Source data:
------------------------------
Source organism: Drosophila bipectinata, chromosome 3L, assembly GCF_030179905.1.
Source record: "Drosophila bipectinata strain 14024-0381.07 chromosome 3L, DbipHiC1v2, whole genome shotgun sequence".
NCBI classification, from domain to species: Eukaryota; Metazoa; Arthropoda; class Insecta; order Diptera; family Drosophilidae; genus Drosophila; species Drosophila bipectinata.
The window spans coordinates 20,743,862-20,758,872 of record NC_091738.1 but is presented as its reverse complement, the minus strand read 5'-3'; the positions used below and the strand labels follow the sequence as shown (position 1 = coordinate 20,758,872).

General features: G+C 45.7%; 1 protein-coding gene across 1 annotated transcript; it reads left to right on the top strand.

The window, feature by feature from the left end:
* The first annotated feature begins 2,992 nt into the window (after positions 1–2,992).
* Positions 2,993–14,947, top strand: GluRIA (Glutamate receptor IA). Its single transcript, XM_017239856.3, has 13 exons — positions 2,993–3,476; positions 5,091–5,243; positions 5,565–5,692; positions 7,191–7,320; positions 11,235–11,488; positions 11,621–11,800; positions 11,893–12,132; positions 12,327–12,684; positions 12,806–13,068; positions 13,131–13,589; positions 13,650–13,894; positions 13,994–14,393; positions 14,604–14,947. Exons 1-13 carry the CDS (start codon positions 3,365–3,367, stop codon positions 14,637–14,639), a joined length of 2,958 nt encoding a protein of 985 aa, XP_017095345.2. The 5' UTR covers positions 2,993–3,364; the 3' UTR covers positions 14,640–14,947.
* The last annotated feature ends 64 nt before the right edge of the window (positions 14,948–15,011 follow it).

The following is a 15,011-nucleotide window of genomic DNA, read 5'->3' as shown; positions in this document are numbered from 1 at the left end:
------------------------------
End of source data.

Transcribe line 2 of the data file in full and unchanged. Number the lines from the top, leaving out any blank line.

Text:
Source record: "Drosophila bipectinata strain 14024-0381.07 chromosome 3L, DbipHiC1v2, whole genome shotgun sequence".